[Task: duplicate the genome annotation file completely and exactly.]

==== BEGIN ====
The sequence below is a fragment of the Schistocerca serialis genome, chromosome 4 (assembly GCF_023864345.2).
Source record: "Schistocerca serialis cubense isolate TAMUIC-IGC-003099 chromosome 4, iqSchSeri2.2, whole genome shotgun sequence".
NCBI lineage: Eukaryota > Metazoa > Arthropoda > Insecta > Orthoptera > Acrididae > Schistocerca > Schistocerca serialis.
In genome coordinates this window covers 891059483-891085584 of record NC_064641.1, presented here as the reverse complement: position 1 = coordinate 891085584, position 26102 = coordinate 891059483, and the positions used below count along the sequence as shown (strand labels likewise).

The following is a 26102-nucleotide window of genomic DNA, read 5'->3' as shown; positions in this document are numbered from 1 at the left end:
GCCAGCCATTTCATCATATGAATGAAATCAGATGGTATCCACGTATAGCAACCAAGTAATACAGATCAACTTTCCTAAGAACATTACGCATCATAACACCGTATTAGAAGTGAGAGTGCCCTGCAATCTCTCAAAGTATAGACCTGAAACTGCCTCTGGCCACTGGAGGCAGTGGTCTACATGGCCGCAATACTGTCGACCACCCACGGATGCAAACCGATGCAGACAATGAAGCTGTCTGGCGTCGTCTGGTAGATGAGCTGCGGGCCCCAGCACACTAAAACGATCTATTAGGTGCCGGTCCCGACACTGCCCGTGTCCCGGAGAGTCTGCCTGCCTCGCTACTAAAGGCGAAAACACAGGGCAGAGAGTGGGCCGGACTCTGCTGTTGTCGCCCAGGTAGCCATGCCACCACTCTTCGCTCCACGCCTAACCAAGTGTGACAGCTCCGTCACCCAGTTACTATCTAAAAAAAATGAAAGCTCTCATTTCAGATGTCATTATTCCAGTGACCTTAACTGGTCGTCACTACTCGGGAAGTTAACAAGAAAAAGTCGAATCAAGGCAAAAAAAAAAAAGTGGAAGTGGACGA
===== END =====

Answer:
The sequence below is a fragment of the Schistocerca serialis genome, chromosome 4 (assembly GCF_023864345.2).
Source record: "Schistocerca serialis cubense isolate TAMUIC-IGC-003099 chromosome 4, iqSchSeri2.2, whole genome shotgun sequence".
NCBI lineage: Eukaryota > Metazoa > Arthropoda > Insecta > Orthoptera > Acrididae > Schistocerca > Schistocerca serialis.
In genome coordinates this window covers 891059483-891085584 of record NC_064641.1, presented here as the reverse complement: position 1 = coordinate 891085584, position 26102 = coordinate 891059483, and the positions used below count along the sequence as shown (strand labels likewise).

The following is a 26102-nucleotide window of genomic DNA, read 5'->3' as shown; positions in this document are numbered from 1 at the left end:
GCCAGCCATTTCATCATATGAATGAAATCAGATGGTATCCACGTATAGCAACCAAGTAATACAGATCAACTTTCCTAAGAACATTACGCATCATAACACCGTATTAGAAGTGAGAGTGCCCTGCAATCTCTCAAAGTATAGACCTGAAACTGCCTCTGGCCACTGGAGGCAGTGGTCTACATGGCCGCAATACTGTCGACCACCCACGGATGCAAACCGATGCAGACAATGAAGCTGTCTGGCGTCGTCTGGTAGATGAGCTGCGGGCCCCAGCACACTAAAACGATCTATTAGGTGCCGGTCCCGACACTGCCCGTGTCCCGGAGAGTCTGCCTGCCTCGCTACTAAAGGCGAAAACACAGGGCAGAGAGTGGGCCGGACTCTGCTGTTGTCGCCCAGGTAGCCATGCCACCACTCTTCGCTCCACGCCTAACCAAGTGTGACAGCTCCGTCACCCAGTTACTATCTAAAAAAAATGAAAGCTCTCATTTCAGATGTCATTATTCCAGTGACCTTAACTGGTCGTCACTACTCGGGAAGTTAACAAGAAAAAGTCGAATCAAGGCAAAAAAAAAAAAGTGGAAGTGGACGA